Sarah Paulson: The “Horrible Part” Inherent to Acting in ‘American Horror Story’
If you have yet to fall in love with Sarah Paulson – and every glorious version of her witnessed in American Horror Story (AHS) – you must not be watching TV appropriately. Sarah Paulson has been a mainstay in AHS since the beginning.
From her spellbinding (pun intended) turn as Cordelia Foxx in AHS: Coven to her portrayal of the ambitious, yet sometimes careless, Lana Winters, Paulson escapes into each haunting character she dare try on for size.
Though Sarah Paulson has chosen to sit the upcoming season of AHS out – for reasons largely unknown – she will return for the series finale next year. Given the actress’s newfound stardom and a subsequent busy schedule, she likely doesn’t have the time to take on a lead role in 1984. Though she will be missed, she’s probably not gone for good, as the AHS finale won’t be the same without the two Ps: Paulson and Peters.
During an interview with Collider, Sarah Paulson discussed American Horror Story and why she loves working with Ryan Murphy; however, she also revealed why starring in American Horror Story can present certain difficulties.
Sarah Paulson on American Horror Story: “The blessing of it” and “the horrible part”
Since American Horror Story is an anthology, viewers watch different characters and different narratives unfold every season. The actors remain the same, but the stories they tell and the lives they encompass change drastically. Speaking on behalf of this facet, Sarah Paulson stated:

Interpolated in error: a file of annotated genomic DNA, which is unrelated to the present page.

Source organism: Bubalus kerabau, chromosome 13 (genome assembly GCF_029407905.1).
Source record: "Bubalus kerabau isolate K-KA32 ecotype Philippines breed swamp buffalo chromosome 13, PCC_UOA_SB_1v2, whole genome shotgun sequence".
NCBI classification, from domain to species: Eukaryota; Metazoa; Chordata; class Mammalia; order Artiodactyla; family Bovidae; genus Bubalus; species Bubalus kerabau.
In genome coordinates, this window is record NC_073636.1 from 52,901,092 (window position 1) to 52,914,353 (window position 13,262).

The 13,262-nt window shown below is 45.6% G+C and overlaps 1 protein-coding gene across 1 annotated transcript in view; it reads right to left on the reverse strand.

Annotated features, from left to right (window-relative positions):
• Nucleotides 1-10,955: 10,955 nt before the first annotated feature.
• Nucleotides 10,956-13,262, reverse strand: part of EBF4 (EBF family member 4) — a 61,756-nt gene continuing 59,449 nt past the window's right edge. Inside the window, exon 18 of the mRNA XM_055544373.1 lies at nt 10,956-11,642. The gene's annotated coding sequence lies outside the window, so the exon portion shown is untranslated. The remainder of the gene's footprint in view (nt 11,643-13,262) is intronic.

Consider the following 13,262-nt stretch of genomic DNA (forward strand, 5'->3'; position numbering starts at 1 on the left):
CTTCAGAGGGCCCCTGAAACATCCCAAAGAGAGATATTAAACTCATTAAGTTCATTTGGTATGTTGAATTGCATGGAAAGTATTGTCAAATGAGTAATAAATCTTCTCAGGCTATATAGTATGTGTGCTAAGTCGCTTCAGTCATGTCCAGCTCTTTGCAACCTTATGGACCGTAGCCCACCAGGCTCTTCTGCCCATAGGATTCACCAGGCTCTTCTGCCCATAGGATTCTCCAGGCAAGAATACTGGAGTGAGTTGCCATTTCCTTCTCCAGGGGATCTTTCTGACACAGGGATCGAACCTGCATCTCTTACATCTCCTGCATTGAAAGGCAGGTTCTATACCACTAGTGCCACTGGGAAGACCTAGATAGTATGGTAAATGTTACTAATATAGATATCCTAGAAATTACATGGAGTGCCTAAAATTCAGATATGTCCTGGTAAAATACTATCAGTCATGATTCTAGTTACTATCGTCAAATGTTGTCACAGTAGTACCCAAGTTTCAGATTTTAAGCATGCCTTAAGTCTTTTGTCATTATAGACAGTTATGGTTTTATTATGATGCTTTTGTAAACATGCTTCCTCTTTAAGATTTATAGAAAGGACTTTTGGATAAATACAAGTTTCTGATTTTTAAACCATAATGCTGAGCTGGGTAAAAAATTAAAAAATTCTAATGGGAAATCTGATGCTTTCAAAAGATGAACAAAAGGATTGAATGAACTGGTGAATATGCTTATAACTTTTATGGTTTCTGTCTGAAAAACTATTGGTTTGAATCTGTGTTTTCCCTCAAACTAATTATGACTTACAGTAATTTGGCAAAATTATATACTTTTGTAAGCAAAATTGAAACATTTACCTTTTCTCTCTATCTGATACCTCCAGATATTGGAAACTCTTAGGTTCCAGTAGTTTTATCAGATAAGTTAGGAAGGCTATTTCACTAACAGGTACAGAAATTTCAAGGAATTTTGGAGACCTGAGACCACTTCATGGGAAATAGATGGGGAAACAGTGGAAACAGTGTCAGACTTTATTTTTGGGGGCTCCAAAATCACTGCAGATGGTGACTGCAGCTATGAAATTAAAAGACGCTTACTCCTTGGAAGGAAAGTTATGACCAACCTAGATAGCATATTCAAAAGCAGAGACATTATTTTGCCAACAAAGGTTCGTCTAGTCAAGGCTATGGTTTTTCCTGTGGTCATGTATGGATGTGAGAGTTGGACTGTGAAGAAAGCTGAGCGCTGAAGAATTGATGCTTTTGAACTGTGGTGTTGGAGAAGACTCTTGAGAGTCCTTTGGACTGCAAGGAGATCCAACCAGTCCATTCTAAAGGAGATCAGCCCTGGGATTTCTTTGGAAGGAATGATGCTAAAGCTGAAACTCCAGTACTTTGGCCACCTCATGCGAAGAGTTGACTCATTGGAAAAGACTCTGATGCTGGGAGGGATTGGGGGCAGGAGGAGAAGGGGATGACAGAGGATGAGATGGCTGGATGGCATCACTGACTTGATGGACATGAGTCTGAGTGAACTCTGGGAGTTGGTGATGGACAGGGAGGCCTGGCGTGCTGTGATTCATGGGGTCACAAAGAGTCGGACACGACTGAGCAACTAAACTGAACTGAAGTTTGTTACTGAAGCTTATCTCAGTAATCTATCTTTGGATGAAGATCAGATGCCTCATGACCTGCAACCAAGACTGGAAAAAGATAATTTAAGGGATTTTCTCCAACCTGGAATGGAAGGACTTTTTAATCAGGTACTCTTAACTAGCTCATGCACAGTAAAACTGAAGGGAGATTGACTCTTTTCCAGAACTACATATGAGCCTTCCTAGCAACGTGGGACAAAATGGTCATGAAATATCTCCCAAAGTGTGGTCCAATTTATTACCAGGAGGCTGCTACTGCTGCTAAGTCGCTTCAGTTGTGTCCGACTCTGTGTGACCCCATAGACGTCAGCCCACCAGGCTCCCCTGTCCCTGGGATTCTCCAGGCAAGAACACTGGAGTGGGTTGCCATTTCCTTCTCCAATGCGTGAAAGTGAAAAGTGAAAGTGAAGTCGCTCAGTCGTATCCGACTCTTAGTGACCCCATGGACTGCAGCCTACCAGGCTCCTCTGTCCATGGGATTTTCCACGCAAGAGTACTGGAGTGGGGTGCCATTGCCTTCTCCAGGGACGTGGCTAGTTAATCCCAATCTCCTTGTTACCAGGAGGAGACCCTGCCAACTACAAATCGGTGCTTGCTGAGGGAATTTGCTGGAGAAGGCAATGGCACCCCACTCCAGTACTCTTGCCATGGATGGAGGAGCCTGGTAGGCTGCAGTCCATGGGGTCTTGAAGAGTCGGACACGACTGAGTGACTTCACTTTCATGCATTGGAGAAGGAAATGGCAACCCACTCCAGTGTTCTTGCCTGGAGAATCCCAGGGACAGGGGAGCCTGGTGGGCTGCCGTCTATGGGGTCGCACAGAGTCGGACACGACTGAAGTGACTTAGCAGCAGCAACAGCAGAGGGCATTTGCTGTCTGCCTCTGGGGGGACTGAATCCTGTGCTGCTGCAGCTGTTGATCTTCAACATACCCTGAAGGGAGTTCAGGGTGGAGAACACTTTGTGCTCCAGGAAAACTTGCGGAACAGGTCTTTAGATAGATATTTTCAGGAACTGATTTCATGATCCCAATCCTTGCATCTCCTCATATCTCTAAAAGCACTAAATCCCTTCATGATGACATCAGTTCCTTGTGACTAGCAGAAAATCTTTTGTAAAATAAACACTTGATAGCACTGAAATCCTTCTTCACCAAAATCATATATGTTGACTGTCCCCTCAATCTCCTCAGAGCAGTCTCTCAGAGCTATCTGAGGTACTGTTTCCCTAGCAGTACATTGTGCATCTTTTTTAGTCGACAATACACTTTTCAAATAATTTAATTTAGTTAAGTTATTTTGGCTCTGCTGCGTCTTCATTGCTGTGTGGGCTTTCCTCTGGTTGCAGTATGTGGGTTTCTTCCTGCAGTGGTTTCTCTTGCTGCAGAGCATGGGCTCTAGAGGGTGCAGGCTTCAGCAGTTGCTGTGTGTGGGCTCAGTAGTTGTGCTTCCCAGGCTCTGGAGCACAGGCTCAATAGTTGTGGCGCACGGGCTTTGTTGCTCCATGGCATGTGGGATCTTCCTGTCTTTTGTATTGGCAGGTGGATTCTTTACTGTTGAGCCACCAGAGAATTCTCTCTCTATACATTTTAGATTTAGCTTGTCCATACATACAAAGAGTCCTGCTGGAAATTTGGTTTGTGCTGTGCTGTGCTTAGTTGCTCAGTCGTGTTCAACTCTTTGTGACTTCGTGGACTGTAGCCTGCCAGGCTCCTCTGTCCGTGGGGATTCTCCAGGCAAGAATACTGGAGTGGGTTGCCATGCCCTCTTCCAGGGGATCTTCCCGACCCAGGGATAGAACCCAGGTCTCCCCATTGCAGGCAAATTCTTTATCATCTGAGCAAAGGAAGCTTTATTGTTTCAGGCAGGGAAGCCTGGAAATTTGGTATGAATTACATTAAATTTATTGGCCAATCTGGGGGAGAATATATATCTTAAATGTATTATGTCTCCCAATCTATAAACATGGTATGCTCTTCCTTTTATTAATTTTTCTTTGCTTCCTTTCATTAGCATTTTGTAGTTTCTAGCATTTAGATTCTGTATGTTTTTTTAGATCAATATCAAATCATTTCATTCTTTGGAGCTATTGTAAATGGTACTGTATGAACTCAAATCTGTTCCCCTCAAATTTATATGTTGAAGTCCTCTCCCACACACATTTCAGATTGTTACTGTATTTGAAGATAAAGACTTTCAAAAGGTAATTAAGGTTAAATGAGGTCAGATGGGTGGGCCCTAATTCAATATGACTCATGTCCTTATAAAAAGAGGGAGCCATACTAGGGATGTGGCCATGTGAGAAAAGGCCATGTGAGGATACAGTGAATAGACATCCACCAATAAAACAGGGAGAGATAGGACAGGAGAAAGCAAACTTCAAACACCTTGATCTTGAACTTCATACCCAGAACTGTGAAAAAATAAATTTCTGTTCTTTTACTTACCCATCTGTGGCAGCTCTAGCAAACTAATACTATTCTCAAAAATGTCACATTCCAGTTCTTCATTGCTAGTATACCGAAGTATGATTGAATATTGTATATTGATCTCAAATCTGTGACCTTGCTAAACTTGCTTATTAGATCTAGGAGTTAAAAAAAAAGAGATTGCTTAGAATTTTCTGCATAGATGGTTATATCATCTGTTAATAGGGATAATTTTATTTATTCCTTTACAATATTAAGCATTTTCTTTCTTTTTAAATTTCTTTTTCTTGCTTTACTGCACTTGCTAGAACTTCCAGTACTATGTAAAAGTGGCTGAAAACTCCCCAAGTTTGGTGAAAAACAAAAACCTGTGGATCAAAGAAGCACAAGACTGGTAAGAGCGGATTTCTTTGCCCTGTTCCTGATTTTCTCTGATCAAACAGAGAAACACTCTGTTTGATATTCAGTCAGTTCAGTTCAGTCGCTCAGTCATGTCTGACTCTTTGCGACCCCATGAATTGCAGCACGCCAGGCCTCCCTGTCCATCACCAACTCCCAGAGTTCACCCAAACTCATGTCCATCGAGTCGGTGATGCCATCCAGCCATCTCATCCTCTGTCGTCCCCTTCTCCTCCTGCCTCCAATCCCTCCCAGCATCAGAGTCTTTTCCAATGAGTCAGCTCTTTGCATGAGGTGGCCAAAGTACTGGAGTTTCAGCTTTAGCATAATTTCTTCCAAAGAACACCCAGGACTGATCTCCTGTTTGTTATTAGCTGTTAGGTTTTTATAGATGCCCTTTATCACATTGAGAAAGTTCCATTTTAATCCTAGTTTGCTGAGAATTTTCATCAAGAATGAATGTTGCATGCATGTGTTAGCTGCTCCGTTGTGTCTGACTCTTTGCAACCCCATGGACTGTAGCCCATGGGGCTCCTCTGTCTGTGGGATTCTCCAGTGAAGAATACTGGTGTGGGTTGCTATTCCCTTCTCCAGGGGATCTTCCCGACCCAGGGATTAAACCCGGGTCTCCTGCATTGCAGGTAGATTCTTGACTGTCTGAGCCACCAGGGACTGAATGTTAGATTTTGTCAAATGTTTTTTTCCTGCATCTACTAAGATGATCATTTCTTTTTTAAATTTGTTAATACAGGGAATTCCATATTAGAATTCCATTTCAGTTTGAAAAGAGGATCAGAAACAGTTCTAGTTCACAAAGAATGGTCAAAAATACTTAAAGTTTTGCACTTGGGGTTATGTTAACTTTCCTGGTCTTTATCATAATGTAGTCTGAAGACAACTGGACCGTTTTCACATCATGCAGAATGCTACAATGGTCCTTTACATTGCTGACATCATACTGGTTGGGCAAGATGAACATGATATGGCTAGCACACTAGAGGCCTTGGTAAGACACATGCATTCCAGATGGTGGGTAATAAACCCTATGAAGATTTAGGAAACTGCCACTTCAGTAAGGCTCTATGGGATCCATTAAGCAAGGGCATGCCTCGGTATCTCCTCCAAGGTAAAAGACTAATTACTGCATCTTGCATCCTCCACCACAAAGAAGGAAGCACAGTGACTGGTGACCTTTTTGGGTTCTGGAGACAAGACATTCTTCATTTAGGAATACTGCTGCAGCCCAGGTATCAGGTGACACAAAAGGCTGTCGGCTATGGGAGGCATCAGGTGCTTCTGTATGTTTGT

“…Every year, you get to try something completely different, and it’s an entirely new story. Artistically speaking, you just never get that lucky. If you get on a TV show that’s successful, odds are that you’re playing the same character for as many years as the show is running, which can be its own blessing, but it can also be a curse because you’re playing the same thing and that can be tiresome. With this, you get to do something entirely different. The bad part about it is that you have to say goodbye to a character that you may have come to love like crazy, and you only got to spend 13 episodes with her…So, like all great things, there’s the blessing of it, and there’s the horrible part, too.”Collider
Sarah Paulson explains that flexing her acting muscles across various characters – with diverse backstories and intriguing internal conflicts – is a rare opportunity that she’s grateful for. However, she explains that it can be challenging to let go of certain roles so quickly. She told the interviewer that she could have played Lana Winters for “the rest of [her] life.”
Lana Winters was one of Sarah Paulson’s most iconic turns from season two. Throughout her time on AHS, Paulson has been granted the opportunity to play several incredible women – characters who are complex and unpredictable. She thanks Ryan Murphy for writing his female characters with such prowess.
Sarah Paulson talks Ryan Murphy: He tells “the female story”
Sarah Paulson explained to Collider one of the conversations she had with her Asylum co-star, Patti LuPone, during which she noted Murphy’s tendency to write incredible female characters. Paulson stated:
“ I was just in the trailer with Patti LuPone and she said, “The thing I love about this is that it’s the season of the vagina. There are so many amazing women.” And it’s true. There are so many extraordinary women. They’re wonderful actresses. Ryan has always been so interested in telling the female story. He writes wonderfully for actresses. It’s where he tends to gravitate. And being a woman, I’m very grateful for that, I have to say.”Collider
Paulson is one of the many women, joining the likes of Jessica Lange, Kathy Bates, Angela Bassett, and more, whose leading role in AHS always packs a punch.